Scully remembers it was his job to take care of the parakeets that his parents kept in a separate bird house. The family also had cattle and horses on a farm near town.
He grew up with an appreciation for history and also discovered over the years that he had a flair for writing. At his wife's urging, he took up writing seriously in 1990. He finished his first book, "Blood Sins," but found that writing was the easy part.
"It's tougher than winning the lottery to get published," he said.
Despite the odds facing new authors, Scully persisted. He found a small, family-run publishing house willing to print his book, but the opportunity dissolved when the company's principal became ill and new projects stopped in 2006.
Scully was busy with his job at Goodrich so didn't give the book much thought until learning that some people he knew from the publishing industry were starting a new company, MuseItUp, in Quebec, Canada. Scully submitted "Resurrection Garden," one of six books that he has written. The company picked up the book and will publish two of Scully's other books later this year and a fourth in January 2012.
"Resurrection Garden" is set in the Turtle Mountains in 1904. Scully scoured back issues of the Bottineau Courant from that era to weave historical data into his story about lawman Jake Turner, a man with a reputation he wants to bury and a target for killers trying to cover up a murder.
Scully, who is working on his seventh book, plans to produce a "decade series" running from the early 1900s to modern times. Each of his books have different settings, from Europe to Nebraska. Scully is considering writing a book set the 1930s in North Dakota.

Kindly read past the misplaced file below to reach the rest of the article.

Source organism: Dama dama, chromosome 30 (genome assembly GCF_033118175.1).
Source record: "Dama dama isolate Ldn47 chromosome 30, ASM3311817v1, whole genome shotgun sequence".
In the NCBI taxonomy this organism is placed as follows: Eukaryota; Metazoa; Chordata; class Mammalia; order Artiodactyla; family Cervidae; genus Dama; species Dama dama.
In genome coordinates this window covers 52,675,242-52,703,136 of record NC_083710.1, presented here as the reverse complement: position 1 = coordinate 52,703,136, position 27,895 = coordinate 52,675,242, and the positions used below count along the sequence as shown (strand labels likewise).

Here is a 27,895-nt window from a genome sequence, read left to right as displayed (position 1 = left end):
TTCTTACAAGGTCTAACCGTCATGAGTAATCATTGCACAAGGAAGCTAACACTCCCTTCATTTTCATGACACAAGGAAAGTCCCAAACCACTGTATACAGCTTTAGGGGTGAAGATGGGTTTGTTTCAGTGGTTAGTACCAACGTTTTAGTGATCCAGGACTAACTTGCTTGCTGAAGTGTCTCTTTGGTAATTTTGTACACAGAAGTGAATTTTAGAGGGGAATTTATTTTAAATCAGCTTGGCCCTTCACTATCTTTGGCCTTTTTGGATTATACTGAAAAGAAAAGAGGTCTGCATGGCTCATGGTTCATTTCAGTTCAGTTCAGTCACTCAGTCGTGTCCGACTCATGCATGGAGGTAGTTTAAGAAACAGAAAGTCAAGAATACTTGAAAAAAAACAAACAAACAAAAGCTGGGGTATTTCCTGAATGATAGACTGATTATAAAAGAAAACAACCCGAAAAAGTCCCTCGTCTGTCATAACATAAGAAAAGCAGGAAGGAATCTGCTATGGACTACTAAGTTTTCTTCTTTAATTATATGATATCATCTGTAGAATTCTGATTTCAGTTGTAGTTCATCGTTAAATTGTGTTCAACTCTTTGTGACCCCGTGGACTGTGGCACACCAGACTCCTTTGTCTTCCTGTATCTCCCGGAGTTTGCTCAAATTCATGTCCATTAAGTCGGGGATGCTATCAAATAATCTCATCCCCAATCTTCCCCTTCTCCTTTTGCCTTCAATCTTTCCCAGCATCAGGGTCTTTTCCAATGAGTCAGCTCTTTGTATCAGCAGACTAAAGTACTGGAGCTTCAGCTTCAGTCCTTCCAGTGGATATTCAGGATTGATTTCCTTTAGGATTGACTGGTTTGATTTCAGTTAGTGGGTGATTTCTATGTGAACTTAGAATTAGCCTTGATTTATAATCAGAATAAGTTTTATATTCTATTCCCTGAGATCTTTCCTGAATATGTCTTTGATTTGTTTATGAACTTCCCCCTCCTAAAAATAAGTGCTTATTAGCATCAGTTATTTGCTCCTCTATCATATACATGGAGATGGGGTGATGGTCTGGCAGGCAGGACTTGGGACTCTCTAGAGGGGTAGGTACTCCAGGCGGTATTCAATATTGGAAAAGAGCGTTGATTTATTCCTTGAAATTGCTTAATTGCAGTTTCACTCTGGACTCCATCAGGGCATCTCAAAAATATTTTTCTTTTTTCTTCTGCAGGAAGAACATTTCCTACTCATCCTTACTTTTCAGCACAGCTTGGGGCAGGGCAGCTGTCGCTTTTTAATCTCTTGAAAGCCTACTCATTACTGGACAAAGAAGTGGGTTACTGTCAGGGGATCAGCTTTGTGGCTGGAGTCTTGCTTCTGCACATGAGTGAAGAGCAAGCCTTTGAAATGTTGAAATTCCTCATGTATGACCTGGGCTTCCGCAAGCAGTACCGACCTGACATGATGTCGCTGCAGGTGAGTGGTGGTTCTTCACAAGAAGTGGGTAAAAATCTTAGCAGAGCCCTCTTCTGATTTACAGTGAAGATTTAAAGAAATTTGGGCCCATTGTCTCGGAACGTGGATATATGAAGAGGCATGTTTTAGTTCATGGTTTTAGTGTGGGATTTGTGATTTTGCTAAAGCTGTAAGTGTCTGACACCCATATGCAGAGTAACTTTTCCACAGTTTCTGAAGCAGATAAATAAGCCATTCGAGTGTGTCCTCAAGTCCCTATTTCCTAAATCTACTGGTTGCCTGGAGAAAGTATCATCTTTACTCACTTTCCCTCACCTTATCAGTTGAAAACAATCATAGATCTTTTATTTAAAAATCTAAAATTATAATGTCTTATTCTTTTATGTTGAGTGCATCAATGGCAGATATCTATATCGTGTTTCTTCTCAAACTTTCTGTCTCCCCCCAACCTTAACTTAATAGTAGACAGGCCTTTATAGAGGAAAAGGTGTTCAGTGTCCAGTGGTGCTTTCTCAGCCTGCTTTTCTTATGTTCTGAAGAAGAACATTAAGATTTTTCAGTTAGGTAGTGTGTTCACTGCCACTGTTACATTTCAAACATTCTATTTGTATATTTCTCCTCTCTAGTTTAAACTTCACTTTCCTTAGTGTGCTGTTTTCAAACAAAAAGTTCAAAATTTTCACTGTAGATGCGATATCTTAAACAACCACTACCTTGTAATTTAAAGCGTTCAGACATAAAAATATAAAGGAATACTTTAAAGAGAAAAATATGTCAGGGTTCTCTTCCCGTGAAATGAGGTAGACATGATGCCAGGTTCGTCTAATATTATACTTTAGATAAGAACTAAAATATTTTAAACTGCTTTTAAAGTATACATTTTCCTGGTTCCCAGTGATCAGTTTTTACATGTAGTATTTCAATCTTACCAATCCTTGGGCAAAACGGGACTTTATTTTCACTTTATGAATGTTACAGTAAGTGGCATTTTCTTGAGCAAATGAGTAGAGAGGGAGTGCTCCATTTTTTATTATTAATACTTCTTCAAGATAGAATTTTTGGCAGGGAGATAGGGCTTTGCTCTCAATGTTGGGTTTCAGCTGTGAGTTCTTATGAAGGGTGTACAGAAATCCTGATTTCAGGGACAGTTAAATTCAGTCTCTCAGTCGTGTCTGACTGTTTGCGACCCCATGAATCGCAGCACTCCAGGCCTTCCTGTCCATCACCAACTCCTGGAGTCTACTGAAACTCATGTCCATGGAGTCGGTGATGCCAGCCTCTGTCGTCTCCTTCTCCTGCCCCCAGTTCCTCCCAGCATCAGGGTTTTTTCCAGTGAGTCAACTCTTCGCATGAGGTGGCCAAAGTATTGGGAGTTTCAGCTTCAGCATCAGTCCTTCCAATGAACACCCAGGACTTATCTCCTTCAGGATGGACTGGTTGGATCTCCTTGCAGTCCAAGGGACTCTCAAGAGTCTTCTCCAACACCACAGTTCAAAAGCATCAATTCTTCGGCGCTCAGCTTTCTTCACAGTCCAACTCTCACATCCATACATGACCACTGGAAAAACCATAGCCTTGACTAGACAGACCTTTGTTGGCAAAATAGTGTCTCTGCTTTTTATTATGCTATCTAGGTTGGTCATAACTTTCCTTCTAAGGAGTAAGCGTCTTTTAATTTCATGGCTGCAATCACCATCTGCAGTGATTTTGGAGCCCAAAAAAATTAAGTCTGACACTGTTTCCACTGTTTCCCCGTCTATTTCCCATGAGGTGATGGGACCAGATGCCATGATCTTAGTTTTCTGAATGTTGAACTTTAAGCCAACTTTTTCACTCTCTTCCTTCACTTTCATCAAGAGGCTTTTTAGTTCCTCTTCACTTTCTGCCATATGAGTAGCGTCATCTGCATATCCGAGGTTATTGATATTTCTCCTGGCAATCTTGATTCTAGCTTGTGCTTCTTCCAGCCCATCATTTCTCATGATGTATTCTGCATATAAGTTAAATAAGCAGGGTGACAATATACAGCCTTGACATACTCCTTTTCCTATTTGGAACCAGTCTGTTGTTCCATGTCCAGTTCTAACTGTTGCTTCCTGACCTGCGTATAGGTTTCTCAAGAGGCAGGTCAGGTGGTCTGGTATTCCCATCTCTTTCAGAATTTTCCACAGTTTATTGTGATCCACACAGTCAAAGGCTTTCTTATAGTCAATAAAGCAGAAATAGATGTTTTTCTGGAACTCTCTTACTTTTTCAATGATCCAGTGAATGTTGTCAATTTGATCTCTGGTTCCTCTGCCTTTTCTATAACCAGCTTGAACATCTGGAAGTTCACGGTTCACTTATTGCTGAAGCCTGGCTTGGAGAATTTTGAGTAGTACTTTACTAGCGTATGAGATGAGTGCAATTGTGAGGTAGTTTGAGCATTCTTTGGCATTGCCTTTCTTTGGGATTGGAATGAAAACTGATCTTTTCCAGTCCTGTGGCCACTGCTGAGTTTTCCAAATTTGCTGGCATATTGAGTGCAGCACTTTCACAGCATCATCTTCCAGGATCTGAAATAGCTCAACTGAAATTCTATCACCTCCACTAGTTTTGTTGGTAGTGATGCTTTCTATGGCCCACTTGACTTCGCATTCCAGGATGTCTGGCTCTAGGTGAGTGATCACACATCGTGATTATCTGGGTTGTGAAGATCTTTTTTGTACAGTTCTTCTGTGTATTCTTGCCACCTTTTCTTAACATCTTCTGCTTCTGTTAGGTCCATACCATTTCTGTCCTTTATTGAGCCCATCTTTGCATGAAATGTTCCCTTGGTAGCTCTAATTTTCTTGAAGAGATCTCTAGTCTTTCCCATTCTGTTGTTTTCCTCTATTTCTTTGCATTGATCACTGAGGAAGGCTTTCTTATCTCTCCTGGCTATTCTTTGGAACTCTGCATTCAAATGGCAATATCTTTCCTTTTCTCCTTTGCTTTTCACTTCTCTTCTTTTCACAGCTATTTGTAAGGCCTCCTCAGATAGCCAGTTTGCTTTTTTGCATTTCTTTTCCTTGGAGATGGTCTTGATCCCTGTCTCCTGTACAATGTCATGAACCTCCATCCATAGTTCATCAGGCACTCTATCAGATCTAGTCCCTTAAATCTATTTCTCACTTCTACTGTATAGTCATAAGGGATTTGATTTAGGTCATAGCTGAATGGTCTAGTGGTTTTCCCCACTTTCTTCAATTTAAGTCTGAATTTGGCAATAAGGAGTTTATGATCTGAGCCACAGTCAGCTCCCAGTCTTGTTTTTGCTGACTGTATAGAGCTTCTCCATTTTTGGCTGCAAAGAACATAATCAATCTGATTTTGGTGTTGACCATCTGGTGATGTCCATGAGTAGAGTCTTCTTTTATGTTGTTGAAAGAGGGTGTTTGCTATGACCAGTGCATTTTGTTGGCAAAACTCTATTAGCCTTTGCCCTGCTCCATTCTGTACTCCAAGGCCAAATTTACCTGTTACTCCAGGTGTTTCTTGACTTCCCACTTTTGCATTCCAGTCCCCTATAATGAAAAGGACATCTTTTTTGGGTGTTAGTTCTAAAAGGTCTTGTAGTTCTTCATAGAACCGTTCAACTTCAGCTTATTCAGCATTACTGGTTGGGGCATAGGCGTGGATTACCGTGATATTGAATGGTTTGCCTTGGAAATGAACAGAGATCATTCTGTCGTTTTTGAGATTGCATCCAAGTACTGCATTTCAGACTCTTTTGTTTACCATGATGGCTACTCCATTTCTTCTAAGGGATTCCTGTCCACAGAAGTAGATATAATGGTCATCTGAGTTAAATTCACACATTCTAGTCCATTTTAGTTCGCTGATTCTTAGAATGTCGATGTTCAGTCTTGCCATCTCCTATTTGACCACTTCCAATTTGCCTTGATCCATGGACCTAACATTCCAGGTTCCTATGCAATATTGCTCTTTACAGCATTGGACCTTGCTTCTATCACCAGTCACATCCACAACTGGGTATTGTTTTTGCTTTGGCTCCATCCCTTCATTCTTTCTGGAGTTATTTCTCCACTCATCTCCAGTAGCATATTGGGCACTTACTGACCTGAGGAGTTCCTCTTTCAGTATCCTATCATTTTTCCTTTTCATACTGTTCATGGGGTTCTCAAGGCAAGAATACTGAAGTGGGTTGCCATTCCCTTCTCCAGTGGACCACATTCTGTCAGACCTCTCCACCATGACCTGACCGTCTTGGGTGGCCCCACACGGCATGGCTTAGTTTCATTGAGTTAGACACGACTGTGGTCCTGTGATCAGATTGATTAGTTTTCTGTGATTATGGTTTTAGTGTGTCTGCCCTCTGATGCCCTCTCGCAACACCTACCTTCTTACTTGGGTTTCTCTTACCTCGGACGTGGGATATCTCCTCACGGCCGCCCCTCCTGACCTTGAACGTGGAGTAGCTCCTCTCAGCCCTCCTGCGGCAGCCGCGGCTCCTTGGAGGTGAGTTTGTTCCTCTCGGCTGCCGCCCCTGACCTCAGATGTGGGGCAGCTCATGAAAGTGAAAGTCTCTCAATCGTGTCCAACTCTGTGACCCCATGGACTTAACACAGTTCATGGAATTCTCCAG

Scully said he typically starts out a book knowing only his main character and the crime.
"From there, as I get writing, it goes where the character and the story takes it. It doesn't always get to the same ending I originally had in mind," he said. "When I am writing, there's a movie going on in my head and my job is to get it down. ... I want readers to see that movie as they are reading. You give them just enough to get the movie running, which is why you never fully describe the main character. You let them fill in some things."
Now that e-books have taken a book's fate out of the hands of elite publishing companies and enabled authors to go directly to the readers, what is important are positive, online reader reviews that drive sales, Scully said. With e-books, talented authors can build up readership slowly and be successful.
"In the old days of the paper book, you were given very little leeway. You had to do it very quickly. If you didn't, your book ended up getting pulled off the shelf and the next one came along," Scully said. With e-books, he said, "There's no such thing as shelf space. You are always there."
As Scully adds "writer" to his career list, he remains open to whatever life brings from here.
"You have to go with the flow. Careers don't stay the same. You can't start off in one thing and hope to retire in it anymore," he said.
"It would be nice if this turns into my retirement career," he said of his writing. His goal for his new book isn't necessarily monetary wealth, though.
"My whole thing is I hope people enjoy it when they do read it," he said.